POTTS CAMP • Earlier this year, the residents of Potts Camp were clamoring for the chance to run for office.
In a town of less than 500 residents, nearly 5% of the electors qualified to run for mayor or aldermen. Though the small Marshall County town only has 358 registered voters, 18 people filed qualifying papers by the Feb. 5 deadline - four for mayor and 13 for alderman.
Since then, one person dropped out of the race, leaving 12 candidates to vie for the five at-large alderman seats.
With all candidates running as independents in the June 8 general election and no provision for a run-off, whoever gets the most votes will win, even without a majority.
Theoretically, a candidate could win the mayoral seat with less than 30% of the vote.
When small towns see large numbers of candidates, it’s usually because the sitting mayor and several incumbent aldermen have decided against running for re-election, leaving open slots. That isn’t the case in Potts Camp. The current mayor and all five incumbent aldermen are all seeking re-election.
In recent years, the lack of highly contested races meant campaigning was mostly a word-of-mouth affair. But with so many candidates crowding both races, political signs have popped up everywhere in a town that covers just under a square mile.
According to Mayor Herbert Luther, currently seeking his second term in the town’s top elected position, the abundance of candidates is unusual.
"The last time we had an (alderman) election, we only had five candidates, so they all went in," Luther said. "Now we've got 12, I guess everyone wanted to see if they could do the job."
But the other three mayoral candidates - David Pannell, Sidney Person III and Angela Williams - have a different take on the situation. They all feel the people are fed up with the current administration.
"People are ready for a change. They want people who will work for the city," Pannell said. "The (current) board is looking out for themselves more than the city. The streets that have been paved are mostly in front of people on the board."
Potts Camp has not had a two-term mayor since Jimmie Collins retired in 2009.
Herbert Luther, a 51-year-old truck driver, was first elected mayor four years ago. Before that, he served two terms on the board of aldermen.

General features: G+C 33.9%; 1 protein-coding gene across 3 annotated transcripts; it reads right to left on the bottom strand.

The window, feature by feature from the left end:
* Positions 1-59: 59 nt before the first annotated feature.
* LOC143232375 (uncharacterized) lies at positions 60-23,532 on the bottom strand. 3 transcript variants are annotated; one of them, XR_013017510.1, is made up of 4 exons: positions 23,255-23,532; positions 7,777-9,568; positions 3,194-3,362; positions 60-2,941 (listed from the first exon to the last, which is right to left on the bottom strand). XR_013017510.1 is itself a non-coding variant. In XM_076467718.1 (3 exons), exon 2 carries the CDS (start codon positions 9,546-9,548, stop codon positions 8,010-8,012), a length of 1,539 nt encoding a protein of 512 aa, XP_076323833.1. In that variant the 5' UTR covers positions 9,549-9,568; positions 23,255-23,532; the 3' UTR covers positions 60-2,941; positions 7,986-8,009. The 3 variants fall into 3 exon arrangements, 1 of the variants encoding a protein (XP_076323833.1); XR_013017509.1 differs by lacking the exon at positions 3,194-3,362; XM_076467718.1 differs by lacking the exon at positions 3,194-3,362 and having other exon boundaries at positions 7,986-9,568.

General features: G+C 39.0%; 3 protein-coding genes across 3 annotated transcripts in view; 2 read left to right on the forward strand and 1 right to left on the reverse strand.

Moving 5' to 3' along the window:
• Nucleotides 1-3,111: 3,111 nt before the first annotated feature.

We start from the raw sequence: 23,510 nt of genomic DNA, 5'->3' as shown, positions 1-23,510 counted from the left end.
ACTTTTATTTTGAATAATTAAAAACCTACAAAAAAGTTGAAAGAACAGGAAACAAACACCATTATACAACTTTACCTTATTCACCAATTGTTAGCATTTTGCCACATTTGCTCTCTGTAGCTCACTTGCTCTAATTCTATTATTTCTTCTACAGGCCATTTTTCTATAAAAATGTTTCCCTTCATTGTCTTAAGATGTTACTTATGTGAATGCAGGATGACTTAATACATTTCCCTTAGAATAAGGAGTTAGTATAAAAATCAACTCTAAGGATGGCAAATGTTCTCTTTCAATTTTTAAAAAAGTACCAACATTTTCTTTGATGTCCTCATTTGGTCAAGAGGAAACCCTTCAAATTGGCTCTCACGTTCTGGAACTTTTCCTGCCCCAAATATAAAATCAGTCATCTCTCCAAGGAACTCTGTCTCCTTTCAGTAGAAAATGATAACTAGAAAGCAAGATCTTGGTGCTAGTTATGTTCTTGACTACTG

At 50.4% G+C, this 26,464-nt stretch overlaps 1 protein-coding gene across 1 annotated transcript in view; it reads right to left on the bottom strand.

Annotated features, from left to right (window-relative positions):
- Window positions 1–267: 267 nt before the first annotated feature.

Luther doesn't feel there are any major issues that fanned the flames to get people worked up to run for office. He cited a handful of grants secured over the last four years that allowed the town to pave some roads and extend water lines into the county, which will provide additional revenues. A pending grant will help repair sewer lines.
"The board and I work hard and try to do the best the best we can," Luther said. "I've been working diligently to make it a better town, a cleaner town. I don't mind weed-eating or jumping on a lawnmower."
He said he likes to spend an hour or so each Saturday running a string trimmer or lawnmower, "just to help out."
If re-elected, Luther said he wants to bring more jobs to town. Years ago, Potts Camps had a hardwood flooring mill and a roofing company, but both left.
With such a crowded field, Luther has a laissez-faire attitude about the June 8 election. He hopes to be re-elected, but if things don't work out, he said won't take it personally.
"If I get voted out," Luther said, "I know the way to the house."
David Pannell, 63, is a retired law enforcement officer. He ran for Union County Sheriff a couple of times more than a decade ago. He thinks the biggest need of Potts Camp is beefing up the police department.
"We only have one officer patrolling the town and he is part time," Pannell said. "The Marshall County Sheriff's Office helps out, but if they are busy on a call, (our officer) has no back up."